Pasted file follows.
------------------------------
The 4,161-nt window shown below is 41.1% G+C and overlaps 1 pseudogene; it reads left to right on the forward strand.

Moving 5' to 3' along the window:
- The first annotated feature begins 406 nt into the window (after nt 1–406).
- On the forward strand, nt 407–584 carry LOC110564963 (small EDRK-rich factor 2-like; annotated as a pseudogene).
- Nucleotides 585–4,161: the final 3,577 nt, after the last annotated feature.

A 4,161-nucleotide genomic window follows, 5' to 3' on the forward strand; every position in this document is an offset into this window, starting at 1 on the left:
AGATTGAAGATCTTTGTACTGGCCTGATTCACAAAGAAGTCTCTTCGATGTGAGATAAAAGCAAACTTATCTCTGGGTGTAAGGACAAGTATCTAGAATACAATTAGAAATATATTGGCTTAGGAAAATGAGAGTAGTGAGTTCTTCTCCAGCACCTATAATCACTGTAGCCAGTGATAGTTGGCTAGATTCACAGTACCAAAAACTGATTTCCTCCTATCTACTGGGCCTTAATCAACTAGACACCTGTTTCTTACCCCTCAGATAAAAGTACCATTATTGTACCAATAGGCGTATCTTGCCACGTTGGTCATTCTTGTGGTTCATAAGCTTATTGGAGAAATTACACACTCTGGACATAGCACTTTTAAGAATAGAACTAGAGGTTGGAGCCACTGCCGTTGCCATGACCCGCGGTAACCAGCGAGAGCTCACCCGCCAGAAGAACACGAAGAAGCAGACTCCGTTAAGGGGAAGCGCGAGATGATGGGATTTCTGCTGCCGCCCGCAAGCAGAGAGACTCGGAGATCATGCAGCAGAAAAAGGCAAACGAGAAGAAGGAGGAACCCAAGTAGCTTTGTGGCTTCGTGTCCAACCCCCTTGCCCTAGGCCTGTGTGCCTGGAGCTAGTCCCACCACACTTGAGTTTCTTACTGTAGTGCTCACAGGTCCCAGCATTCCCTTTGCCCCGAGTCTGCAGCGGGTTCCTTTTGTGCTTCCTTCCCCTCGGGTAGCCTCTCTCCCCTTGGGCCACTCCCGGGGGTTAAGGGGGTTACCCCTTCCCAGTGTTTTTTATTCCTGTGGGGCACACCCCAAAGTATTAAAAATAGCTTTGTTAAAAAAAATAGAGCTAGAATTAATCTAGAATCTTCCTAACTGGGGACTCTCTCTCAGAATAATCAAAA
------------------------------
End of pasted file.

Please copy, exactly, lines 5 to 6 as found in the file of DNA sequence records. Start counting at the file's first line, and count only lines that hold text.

- Nucleotides 585–4,161: the final 3,577 nt, after the last annotated feature.

A 4,161-nucleotide genomic window follows, 5' to 3' on the forward strand; every position in this document is an offset into this window, starting at 1 on the left: